The History of the Singapore Sling

Jump to

This classic cocktail is certainly one worth finding out more about. A delicious combination of gin, Cointreau, DOM Benedictine, cherry liqueur, lime juice, pineapple juice, grenadine, and Angostura bitters, the drink has survived the true test of time, providing us with a tropical taste that takes a talented bartender to get just right. So, where did it come from?

Who Invented the Singapore Sling?

There are a few schools of thought when it comes to the origin of the Singapore Sling. Most agree that it was created in Raffles Hotel in Singapore. Many historians credit
barman Ngiam Tang Boon with the drink around 1915. The rest of the story
is up for debate.

One version tells of an army officer who went into the bar and was entranced by a beautiful woman sitting there. He asked the barman to
make him a cocktail that would match the red of her lips.

Another, more likely tale, is that it wasn’t socially acceptable for women to drink alcohol in Singapore at that time. There would
often be a menu of fruit juices that the ladies could choose from. In order to
get around this standard, the Singapore Sling was invented. Since it looked
like fruit juice, they could enjoy their beverage without fear of upsetting their

The original recipe was a closely guarded secret, so nobody knows exactly what was
in it. The barman’s grandson created the version that we know and love today,
using notes and pictures that he found, but there are still more than 40
variations of the drink out there. The variation that we stand by is the one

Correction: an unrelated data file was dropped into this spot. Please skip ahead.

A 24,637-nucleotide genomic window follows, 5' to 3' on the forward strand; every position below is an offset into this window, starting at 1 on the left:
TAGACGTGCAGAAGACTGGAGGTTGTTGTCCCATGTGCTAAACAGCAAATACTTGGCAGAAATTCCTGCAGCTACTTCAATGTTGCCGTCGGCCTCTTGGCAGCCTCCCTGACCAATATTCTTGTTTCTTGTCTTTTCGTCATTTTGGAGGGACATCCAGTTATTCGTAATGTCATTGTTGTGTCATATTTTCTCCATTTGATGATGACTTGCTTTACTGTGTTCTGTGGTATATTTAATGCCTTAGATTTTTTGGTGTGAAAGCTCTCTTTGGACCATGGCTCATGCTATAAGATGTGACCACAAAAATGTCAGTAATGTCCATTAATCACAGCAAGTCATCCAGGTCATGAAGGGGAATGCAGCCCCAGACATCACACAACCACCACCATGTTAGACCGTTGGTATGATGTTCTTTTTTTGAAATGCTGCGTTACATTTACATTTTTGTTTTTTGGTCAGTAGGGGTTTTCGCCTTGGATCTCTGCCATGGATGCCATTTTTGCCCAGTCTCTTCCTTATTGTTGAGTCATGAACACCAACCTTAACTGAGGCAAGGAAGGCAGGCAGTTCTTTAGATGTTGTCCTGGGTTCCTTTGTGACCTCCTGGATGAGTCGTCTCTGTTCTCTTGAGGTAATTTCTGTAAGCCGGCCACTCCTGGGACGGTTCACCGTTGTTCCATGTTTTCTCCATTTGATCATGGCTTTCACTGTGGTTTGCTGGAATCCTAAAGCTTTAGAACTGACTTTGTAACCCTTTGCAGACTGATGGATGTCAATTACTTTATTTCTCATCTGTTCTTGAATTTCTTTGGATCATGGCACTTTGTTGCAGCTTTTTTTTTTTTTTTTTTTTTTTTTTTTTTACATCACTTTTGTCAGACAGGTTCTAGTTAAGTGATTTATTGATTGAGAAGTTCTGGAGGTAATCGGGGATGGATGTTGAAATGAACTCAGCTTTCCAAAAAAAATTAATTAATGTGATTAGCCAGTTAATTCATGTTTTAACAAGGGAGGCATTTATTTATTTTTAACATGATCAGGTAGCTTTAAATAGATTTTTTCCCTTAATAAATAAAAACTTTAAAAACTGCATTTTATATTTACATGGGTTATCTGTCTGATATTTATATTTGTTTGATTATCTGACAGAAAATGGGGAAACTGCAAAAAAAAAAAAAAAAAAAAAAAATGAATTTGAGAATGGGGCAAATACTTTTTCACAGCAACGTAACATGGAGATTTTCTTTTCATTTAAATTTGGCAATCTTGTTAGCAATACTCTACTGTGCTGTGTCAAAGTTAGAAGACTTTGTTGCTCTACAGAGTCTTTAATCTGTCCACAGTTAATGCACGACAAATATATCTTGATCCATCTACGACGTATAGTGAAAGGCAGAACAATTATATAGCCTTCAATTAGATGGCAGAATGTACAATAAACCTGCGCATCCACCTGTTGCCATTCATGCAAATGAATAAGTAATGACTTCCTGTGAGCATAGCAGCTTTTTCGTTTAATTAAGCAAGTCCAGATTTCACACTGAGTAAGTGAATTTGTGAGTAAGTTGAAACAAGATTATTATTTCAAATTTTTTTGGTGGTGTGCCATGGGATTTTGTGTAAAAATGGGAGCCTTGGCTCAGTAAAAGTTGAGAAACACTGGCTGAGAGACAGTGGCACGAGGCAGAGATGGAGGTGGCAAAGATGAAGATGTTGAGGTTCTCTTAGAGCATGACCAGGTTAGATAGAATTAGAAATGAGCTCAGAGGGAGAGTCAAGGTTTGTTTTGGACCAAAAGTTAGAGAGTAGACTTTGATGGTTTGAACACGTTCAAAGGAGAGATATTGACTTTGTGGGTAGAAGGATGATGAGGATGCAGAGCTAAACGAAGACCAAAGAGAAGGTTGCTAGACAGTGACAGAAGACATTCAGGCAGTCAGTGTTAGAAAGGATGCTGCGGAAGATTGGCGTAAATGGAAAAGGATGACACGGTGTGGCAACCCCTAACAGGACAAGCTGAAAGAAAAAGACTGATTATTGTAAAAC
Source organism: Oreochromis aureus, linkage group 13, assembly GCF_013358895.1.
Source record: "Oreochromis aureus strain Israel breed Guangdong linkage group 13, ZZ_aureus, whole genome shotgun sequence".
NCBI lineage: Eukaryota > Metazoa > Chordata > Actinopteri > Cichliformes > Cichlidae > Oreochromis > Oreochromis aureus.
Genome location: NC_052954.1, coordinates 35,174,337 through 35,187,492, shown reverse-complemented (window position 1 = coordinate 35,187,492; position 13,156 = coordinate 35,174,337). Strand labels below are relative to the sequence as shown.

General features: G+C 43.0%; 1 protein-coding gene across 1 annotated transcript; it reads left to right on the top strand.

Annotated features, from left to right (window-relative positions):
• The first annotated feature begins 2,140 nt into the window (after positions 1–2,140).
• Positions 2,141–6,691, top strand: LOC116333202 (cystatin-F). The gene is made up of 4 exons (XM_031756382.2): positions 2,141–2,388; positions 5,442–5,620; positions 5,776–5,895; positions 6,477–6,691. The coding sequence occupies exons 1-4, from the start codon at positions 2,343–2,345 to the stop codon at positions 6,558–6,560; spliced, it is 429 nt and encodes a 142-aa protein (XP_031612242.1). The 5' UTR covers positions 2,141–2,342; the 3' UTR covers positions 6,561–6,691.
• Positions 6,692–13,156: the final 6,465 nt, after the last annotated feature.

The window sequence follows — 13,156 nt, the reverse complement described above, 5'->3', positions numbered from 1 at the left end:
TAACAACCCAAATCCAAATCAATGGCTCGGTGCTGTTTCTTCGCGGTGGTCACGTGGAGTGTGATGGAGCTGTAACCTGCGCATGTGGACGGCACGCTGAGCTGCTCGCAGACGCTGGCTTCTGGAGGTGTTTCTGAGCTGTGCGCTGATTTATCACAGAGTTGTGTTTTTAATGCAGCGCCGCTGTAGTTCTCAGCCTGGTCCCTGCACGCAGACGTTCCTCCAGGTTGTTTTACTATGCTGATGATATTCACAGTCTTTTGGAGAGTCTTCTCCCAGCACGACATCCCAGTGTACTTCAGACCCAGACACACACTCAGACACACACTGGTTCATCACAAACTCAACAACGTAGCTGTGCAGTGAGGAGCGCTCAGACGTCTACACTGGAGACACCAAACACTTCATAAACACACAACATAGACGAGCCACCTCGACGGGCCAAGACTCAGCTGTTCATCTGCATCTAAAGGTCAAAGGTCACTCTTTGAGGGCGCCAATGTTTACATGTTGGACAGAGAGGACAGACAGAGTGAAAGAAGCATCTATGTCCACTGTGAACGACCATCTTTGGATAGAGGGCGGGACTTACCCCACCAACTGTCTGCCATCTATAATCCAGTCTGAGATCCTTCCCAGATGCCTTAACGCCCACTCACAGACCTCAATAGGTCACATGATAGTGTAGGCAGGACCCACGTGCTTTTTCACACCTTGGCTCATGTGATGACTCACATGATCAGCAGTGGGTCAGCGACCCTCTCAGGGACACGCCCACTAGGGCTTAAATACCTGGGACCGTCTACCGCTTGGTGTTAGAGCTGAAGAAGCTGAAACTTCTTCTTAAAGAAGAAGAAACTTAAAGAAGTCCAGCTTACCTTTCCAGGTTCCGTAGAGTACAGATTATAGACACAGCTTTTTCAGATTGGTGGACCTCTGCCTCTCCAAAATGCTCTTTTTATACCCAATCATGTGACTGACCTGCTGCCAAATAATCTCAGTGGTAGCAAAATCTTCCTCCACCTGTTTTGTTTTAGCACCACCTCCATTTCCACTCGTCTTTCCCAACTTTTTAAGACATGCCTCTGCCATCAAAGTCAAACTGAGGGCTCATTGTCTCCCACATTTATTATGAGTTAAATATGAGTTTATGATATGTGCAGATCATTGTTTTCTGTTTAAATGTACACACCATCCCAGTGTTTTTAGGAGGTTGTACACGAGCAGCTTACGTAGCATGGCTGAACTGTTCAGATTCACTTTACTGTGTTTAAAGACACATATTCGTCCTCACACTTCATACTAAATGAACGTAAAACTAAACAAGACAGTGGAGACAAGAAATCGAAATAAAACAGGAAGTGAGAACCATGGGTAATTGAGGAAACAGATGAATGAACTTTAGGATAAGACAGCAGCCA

stated by the International Bartender’s Association.

It remains the Raffle’s Hotel’s most popular drink although it is now almost always poured as a pre-mix in order to cut down waiting times.

Pardon the interruption

Did you know that you can become a member for free, taking your cocktail making skills up to level 11. You can save your My Bar ingredients, make tasting notes, have personalised Tried and Want to try lists and more.

on the Singapore Sling

There are so many versions of this cocktail, but most follow the same formula of gin,
citrus, sweetener, and soda. Benedictine is also non-negotiable.

One simpler version removes the Cointreau, pineapple juice, grenadine, and bitters and
replaces them with simple syrup and club soda. Some prefer to use Cherry Brandy
rather than liqueur, while the simplest variations only include four
ingredients: gin, cherry brandy, lemon juice, and soda.

Finally, you might prefer your Sling made with gin, Benedictine, Kirsch, lemon juice,
and orange and aromatic bitters. While we have included exact quantities of
ingredients on our recipe page, you can also play around with these, in order
to get the taste you like.

More to explore

The History of the Rob Roy

An irresistible combination of vermouth, Scotch whiskey and bitters, this smooth, tasty cocktail is...

The Science of Mixology: How to Perfect Your Home Bar Game with Expert Techniques

Are you tired of serving mediocre cocktails at your home gatherings? Want to take your mixology skil...

Pairing Cocktails with Food

It is becoming a popular dining-out trend to pair cocktails with your meal, rather than the traditio...

Bartender's top tip

Preparation is key. Have all your ingredients ready before your start mixing, it'll keep the flavours fresh and your cocktails tasting even better.

Subscribe to our Newsletter

Get tips straight into your inbox.